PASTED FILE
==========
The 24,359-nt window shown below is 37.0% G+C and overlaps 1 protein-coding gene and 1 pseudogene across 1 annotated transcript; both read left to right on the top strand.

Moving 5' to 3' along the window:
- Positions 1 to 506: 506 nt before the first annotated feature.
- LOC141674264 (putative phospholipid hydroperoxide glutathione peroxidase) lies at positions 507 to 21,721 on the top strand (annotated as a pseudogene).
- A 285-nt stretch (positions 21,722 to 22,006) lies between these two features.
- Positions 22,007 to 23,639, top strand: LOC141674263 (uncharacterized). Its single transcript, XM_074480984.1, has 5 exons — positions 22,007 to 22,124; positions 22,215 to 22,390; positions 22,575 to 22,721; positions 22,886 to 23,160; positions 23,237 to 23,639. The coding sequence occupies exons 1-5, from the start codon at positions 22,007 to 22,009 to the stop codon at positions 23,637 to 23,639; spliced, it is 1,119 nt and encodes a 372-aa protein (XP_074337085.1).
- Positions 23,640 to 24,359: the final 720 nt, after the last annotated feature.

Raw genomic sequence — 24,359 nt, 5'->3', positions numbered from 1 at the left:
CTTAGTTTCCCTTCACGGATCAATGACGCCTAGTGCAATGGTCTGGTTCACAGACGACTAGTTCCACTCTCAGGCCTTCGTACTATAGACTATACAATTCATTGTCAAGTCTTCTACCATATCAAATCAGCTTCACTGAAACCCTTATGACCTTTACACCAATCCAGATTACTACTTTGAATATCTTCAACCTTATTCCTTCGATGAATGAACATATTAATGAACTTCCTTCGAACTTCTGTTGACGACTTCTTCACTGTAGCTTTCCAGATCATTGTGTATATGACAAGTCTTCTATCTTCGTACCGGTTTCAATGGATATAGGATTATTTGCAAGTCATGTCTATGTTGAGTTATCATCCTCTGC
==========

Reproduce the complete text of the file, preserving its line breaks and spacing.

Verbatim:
The 24,359-nt window shown below is 37.0% G+C and overlaps 1 protein-coding gene and 1 pseudogene across 1 annotated transcript; both read left to right on the top strand.

Moving 5' to 3' along the window:
- Positions 1 to 506: 506 nt before the first annotated feature.
- LOC141674264 (putative phospholipid hydroperoxide glutathione peroxidase) lies at positions 507 to 21,721 on the top strand (annotated as a pseudogene).
- A 285-nt stretch (positions 21,722 to 22,006) lies between these two features.
- Positions 22,007 to 23,639, top strand: LOC141674263 (uncharacterized). Its single transcript, XM_074480984.1, has 5 exons — positions 22,007 to 22,124; positions 22,215 to 22,390; positions 22,575 to 22,721; positions 22,886 to 23,160; positions 23,237 to 23,639. The coding sequence occupies exons 1-5, from the start codon at positions 22,007 to 22,009 to the stop codon at positions 23,637 to 23,639; spliced, it is 1,119 nt and encodes a 372-aa protein (XP_074337085.1).
- Positions 23,640 to 24,359: the final 720 nt, after the last annotated feature.

Raw genomic sequence — 24,359 nt, 5'->3', positions numbered from 1 at the left:
CTTAGTTTCCCTTCACGGATCAATGACGCCTAGTGCAATGGTCTGGTTCACAGACGACTAGTTCCACTCTCAGGCCTTCGTACTATAGACTATACAATTCATTGTCAAGTCTTCTACCATATCAAATCAGCTTCACTGAAACCCTTATGACCTTTACACCAATCCAGATTACTACTTTGAATATCTTCAACCTTATTCCTTCGATGAATGAACATATTAATGAACTTCCTTCGAACTTCTGTTGACGACTTCTTCACTGTAGCTTTCCAGATCATTGTGTATATGACAAGTCTTCTATCTTCGTACCGGTTTCAATGGATATAGGATTATTTGCAAGTCATGTCTATGTTGAGTTATCATCCTCTGC